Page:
Dear Members of the UMBC Community,
Today we grieve the tragic murder of eleven people in the sacred Jewish space of Tree of Life Synagogue in Pittsburgh. Our hearts are with the victims, their families, and the law enforcement officers and emergency medical professionals who responded. We are also mindful that the Tree of Life tragedy is part of a wave of escalating violence and hate targeting community spaces including mosques, churches, other Jewish institutions, and schools. This is a nightmare for our country.
At times like this, we must speak about our shared responsibility for our communities and join together to act on human values of caring and respect for life that will enable healing in Pittsburgh and across the nation. We must commit ourselves to creating communities that are safe because all are welcome and respected.
Jewish tradition refers to this work as Tikkun Olam—repairing the world. Higher education at its best also embraces this purpose. UMBC is a special community in which we believe in supporting one another, working to understand and appreciate differences, and learning as much as possible about those qualities that make us human. In the days following this latest tragedy, we are confident the campus community will draw on these strengths to discuss and address the deeply troubling challenges in our society today.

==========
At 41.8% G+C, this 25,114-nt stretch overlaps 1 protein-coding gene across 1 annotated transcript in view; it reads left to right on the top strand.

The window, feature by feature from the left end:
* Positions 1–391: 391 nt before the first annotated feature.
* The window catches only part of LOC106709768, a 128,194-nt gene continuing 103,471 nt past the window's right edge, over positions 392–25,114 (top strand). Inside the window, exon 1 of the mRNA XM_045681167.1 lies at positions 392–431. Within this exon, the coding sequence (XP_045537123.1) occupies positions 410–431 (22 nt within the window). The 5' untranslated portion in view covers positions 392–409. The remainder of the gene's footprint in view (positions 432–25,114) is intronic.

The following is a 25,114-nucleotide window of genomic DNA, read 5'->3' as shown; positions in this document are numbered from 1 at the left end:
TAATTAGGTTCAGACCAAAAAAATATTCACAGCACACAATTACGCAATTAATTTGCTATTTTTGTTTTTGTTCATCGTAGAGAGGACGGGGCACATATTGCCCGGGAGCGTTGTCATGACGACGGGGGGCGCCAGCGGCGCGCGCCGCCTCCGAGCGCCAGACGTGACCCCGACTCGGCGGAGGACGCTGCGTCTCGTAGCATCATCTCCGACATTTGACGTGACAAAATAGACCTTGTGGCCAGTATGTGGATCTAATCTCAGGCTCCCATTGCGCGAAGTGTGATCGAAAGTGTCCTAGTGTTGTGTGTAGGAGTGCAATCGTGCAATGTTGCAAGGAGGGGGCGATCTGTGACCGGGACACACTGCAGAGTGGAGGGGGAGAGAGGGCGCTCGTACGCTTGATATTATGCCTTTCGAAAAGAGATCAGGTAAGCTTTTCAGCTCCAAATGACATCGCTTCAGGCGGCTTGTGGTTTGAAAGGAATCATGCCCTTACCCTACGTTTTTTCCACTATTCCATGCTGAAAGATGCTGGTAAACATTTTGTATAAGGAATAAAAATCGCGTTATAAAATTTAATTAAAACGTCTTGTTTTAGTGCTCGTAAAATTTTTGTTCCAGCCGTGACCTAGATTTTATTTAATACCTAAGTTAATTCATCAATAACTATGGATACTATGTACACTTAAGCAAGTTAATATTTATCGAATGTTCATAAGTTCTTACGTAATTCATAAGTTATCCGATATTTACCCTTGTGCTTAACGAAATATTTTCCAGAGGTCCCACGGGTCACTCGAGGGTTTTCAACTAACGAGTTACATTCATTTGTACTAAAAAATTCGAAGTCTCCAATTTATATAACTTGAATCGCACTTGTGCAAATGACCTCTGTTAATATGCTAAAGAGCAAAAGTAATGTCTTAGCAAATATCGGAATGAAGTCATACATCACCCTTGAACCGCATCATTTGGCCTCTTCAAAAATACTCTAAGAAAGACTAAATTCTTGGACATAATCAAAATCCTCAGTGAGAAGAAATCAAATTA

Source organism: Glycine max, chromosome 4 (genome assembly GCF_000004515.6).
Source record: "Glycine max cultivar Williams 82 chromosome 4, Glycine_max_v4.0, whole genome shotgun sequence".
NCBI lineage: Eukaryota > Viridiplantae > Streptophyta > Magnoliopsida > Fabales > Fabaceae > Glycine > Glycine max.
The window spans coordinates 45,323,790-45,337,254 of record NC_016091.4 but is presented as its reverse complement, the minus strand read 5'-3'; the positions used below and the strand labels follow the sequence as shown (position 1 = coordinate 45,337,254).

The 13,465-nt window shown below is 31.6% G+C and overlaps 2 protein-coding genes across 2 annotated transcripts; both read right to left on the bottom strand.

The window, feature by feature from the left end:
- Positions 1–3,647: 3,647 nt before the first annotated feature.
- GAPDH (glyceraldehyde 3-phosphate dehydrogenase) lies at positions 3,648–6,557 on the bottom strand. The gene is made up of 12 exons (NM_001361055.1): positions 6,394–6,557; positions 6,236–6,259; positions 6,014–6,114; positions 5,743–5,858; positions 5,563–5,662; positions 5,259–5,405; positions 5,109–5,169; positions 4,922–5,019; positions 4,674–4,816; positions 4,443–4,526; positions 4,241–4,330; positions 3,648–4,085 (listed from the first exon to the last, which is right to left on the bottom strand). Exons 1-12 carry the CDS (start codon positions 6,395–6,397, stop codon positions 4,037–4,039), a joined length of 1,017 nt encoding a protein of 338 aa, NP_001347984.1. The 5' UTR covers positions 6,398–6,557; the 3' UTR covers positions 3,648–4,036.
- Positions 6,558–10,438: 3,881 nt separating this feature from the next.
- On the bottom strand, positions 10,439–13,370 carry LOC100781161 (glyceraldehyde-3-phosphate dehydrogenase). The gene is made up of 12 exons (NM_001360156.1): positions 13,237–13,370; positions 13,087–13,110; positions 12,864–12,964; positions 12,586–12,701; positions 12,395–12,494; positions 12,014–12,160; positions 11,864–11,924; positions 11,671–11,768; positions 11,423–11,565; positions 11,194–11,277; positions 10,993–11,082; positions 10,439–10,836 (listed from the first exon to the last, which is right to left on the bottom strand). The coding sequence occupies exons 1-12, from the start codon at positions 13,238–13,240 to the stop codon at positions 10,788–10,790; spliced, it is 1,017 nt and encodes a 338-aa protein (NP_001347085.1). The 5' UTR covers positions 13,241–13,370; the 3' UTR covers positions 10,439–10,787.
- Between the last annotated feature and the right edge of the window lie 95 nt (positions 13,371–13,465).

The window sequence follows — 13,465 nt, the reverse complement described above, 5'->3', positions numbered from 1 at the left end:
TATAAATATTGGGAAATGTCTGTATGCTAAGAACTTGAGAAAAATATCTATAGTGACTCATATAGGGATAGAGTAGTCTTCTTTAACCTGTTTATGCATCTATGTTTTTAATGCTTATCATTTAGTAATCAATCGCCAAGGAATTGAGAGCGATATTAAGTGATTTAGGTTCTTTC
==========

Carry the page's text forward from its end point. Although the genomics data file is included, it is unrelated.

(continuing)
Community members seeking to explore these issues either personally or in community are invited to contact UMBC Hillel Rabbi Jeremy Fierstien (email@example.com); David Hoffman, Director of the Center for Democracy and Civic Life (firstname.lastname@example.org); the Mosaic Center; or the UMBC Counseling Center.
President Freeman Hrabowski
Provost Philip Rous